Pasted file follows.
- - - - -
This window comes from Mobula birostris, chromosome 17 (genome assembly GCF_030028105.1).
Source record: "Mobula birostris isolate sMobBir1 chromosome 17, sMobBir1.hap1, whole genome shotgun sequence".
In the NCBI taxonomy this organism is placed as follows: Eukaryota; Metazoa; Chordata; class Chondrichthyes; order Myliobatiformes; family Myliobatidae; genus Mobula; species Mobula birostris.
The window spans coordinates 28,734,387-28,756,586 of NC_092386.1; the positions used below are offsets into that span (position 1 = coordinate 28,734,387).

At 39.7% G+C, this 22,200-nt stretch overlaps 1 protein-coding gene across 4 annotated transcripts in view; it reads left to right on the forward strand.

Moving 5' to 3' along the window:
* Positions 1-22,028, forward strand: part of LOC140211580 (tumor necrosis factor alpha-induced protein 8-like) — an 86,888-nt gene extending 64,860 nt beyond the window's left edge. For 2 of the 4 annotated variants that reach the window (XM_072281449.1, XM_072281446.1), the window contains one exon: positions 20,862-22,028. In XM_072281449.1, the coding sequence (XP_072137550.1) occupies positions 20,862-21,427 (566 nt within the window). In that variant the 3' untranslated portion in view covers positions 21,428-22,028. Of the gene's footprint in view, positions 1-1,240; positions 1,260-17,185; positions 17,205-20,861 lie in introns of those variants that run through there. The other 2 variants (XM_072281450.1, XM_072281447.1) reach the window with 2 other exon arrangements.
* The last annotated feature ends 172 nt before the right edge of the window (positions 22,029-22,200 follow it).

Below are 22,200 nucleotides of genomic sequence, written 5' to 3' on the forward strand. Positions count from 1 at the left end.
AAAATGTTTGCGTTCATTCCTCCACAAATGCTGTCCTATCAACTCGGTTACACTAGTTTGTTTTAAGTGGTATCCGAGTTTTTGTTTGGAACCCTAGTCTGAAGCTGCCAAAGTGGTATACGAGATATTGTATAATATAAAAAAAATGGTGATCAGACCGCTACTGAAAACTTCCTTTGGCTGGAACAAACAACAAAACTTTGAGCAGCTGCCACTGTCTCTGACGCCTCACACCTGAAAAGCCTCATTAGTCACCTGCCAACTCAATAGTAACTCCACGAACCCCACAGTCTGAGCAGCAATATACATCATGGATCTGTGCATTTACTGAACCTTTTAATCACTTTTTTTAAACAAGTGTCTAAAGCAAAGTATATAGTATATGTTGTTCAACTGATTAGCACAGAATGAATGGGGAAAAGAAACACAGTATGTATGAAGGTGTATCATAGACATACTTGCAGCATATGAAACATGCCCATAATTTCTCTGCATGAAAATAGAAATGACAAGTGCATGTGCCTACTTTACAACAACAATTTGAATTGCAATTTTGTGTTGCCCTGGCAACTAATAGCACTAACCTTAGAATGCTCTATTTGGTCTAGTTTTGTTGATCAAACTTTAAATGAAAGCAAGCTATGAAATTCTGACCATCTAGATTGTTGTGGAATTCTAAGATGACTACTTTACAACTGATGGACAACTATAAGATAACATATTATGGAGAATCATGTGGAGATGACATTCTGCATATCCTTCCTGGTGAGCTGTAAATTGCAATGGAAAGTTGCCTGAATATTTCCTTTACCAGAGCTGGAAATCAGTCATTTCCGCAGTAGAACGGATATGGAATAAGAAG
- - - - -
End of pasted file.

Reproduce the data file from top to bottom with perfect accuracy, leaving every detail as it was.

This window comes from Mobula birostris, chromosome 17 (genome assembly GCF_030028105.1).
Source record: "Mobula birostris isolate sMobBir1 chromosome 17, sMobBir1.hap1, whole genome shotgun sequence".
In the NCBI taxonomy this organism is placed as follows: Eukaryota; Metazoa; Chordata; class Chondrichthyes; order Myliobatiformes; family Myliobatidae; genus Mobula; species Mobula birostris.
The window spans coordinates 28,734,387-28,756,586 of NC_092386.1; the positions used below are offsets into that span (position 1 = coordinate 28,734,387).

At 39.7% G+C, this 22,200-nt stretch overlaps 1 protein-coding gene across 4 annotated transcripts in view; it reads left to right on the forward strand.

Moving 5' to 3' along the window:
* Positions 1-22,028, forward strand: part of LOC140211580 (tumor necrosis factor alpha-induced protein 8-like) — an 86,888-nt gene extending 64,860 nt beyond the window's left edge. For 2 of the 4 annotated variants that reach the window (XM_072281449.1, XM_072281446.1), the window contains one exon: positions 20,862-22,028. In XM_072281449.1, the coding sequence (XP_072137550.1) occupies positions 20,862-21,427 (566 nt within the window). In that variant the 3' untranslated portion in view covers positions 21,428-22,028. Of the gene's footprint in view, positions 1-1,240; positions 1,260-17,185; positions 17,205-20,861 lie in introns of those variants that run through there. The other 2 variants (XM_072281450.1, XM_072281447.1) reach the window with 2 other exon arrangements.
* The last annotated feature ends 172 nt before the right edge of the window (positions 22,029-22,200 follow it).

Below are 22,200 nucleotides of genomic sequence, written 5' to 3' on the forward strand. Positions count from 1 at the left end.
AAAATGTTTGCGTTCATTCCTCCACAAATGCTGTCCTATCAACTCGGTTACACTAGTTTGTTTTAAGTGGTATCCGAGTTTTTGTTTGGAACCCTAGTCTGAAGCTGCCAAAGTGGTATACGAGATATTGTATAATATAAAAAAAATGGTGATCAGACCGCTACTGAAAACTTCCTTTGGCTGGAACAAACAACAAAACTTTGAGCAGCTGCCACTGTCTCTGACGCCTCACACCTGAAAAGCCTCATTAGTCACCTGCCAACTCAATAGTAACTCCACGAACCCCACAGTCTGAGCAGCAATATACATCATGGATCTGTGCATTTACTGAACCTTTTAATCACTTTTTTTAAACAAGTGTCTAAAGCAAAGTATATAGTATATGTTGTTCAACTGATTAGCACAGAATGAATGGGGAAAAGAAACACAGTATGTATGAAGGTGTATCATAGACATACTTGCAGCATATGAAACATGCCCATAATTTCTCTGCATGAAAATAGAAATGACAAGTGCATGTGCCTACTTTACAACAACAATTTGAATTGCAATTTTGTGTTGCCCTGGCAACTAATAGCACTAACCTTAGAATGCTCTATTTGGTCTAGTTTTGTTGATCAAACTTTAAATGAAAGCAAGCTATGAAATTCTGACCATCTAGATTGTTGTGGAATTCTAAGATGACTACTTTACAACTGATGGACAACTATAAGATAACATATTATGGAGAATCATGTGGAGATGACATTCTGCATATCCTTCCTGGTGAGCTGTAAATTGCAATGGAAAGTTGCCTGAATATTTCCTTTACCAGAGCTGGAAATCAGTCATTTCCGCAGTAGAACGGATATGGAATAAGAAG